IT Reform in Utah


The text of HB109, which substantially reorganizes IT in Utah, is finally available. If passed as written, the bill:

  • phases out the existing information technology governance structure in the executive branch of state government over a one-year period;
  • creates the Department of Technology Services which includes:     
    • an executive director, who serves as the chief information officer;             
    • the Division of Enterprise Technology;             
    • the Division of Integrated Technology including the Automated Geographic Reference Center; and
    • the Division of Agency Services;
  • funds the department through an internal service fund;
  • maintains merit status for employees whose functions are transferred to the department, and requires nonmerit status for an employee who is hired for a new position with the department;                
  • creates an advisory board to the department and defines its duties;
  • gives rulemaking authority to the executive director of the department;
  • requires the chief information officer to coordinate the development of technology between executive branch agencies;
  • authorizes the chief information officer to assign department staff to work in-house for an executive branch agency;
  • requires executive branch agencies to subscribe to services of the department and permits other branches and public and higher education to subscribe to services of the department;
  • establishes the process and authority for the transition of the technology assets and functions in the executive branch of government into the Department of Technology Services;

If you read the duties of the three divisions within the department, they correspond closely to the three primary functions of IT that I call out in my paper on modular IT organizations (PDF). In fact, the whole plan is eerily similar to the ideas that we kicked around in our six month effort to reform IT in 2002 when I was CIO. I had discussions with many IT and agency leaders about a structure very much like this. I remember predicting then to a group of agency IT directors that they might not choose this kind of structure themselves, but sooner or later, someone would impose it on them. Now, here it is.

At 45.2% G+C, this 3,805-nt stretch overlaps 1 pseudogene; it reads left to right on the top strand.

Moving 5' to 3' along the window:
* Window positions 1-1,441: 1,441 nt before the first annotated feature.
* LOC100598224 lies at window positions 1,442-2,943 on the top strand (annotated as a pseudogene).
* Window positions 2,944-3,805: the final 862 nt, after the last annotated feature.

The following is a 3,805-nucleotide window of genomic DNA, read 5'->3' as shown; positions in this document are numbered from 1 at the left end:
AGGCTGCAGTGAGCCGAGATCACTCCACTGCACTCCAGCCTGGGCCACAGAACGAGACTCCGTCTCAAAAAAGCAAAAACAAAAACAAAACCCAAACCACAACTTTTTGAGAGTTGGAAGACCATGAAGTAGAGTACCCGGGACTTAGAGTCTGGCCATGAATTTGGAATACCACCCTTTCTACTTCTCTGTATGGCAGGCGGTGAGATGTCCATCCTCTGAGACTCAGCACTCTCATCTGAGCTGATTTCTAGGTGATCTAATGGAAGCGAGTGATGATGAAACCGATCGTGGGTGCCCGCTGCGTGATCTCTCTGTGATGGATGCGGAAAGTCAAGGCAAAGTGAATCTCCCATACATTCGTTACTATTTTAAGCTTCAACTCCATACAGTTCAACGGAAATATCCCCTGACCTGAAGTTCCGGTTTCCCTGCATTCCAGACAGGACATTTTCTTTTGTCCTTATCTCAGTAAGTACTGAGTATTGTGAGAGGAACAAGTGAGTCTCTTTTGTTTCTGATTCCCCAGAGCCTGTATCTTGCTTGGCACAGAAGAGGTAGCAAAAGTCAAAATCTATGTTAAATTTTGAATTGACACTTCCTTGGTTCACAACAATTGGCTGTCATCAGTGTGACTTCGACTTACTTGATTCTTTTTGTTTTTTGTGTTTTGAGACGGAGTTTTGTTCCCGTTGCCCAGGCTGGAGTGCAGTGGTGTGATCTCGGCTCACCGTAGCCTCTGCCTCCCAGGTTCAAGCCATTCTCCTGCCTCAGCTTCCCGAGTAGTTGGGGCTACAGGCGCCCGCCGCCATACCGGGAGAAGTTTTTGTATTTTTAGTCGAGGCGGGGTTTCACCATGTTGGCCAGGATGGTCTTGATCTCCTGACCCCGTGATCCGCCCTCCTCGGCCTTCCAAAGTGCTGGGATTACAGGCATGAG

Well, not so fast. This isn't law yet and I know several legislators who have some concerns about it. Heck, I've got some too. As I mentioned several weeks ago, there are 1000 ways to do this wrong and getting it wrong will be far worse than what Utah has now.

This bill goes no further than past law in bring Public and Higher Education under the authority of the CIO. I think this is a mistake. Public and Higher Ed need coordination and guidance as much as other agencies. Furthermore, there's not the same separation of powers concerns that there are with the Legislature and Judiciary. Public and Higher Ed spend a lot of money on IT and the State will see greater savings as it pools more of its IT infrastructure.

Beyond the issue of shared infrastructure, there's a greater problem of introperability and coordination among all branches of government that the bill fails to address. One way to attack this and maintain some idenpendence would be to create a CIO position in each branch (Executive, Public Ed, Higher Ed, Legislature, and Judiciary) and then form a CIO council that together has the authority to impose interoperability standards and coordination requirements on the whole of government. This might be a job for another year, however.

One big red flag I see with the bill is the clause that let's employees who transfer to the new department keep merit status. I understand the reluctance of lawmakers to take away what is perceived as a benefit and, more importantly, to keep the UEPA out of their hair. Even so, this is like teaching your kid to swim by throwing them in the deep end of the pool with a block of concrete tied to their feet. If this new department is to have a fighting chance to give good service and save money, then the restructuring needs to allow pruning of deadwood and excess personnel. If this bill passes with this provision intact, I don't give the new department much chance of succeeding.

This reorganization is the largest thing to come out of Gov. Huntsman's transition team and its important to them. I expect that they'll put in a full court press. On the other side will be the middle managers who have built relations with legislators over the years and will be whispering in their ears all the reasons this will end life as we know it. Should be an interesting fight.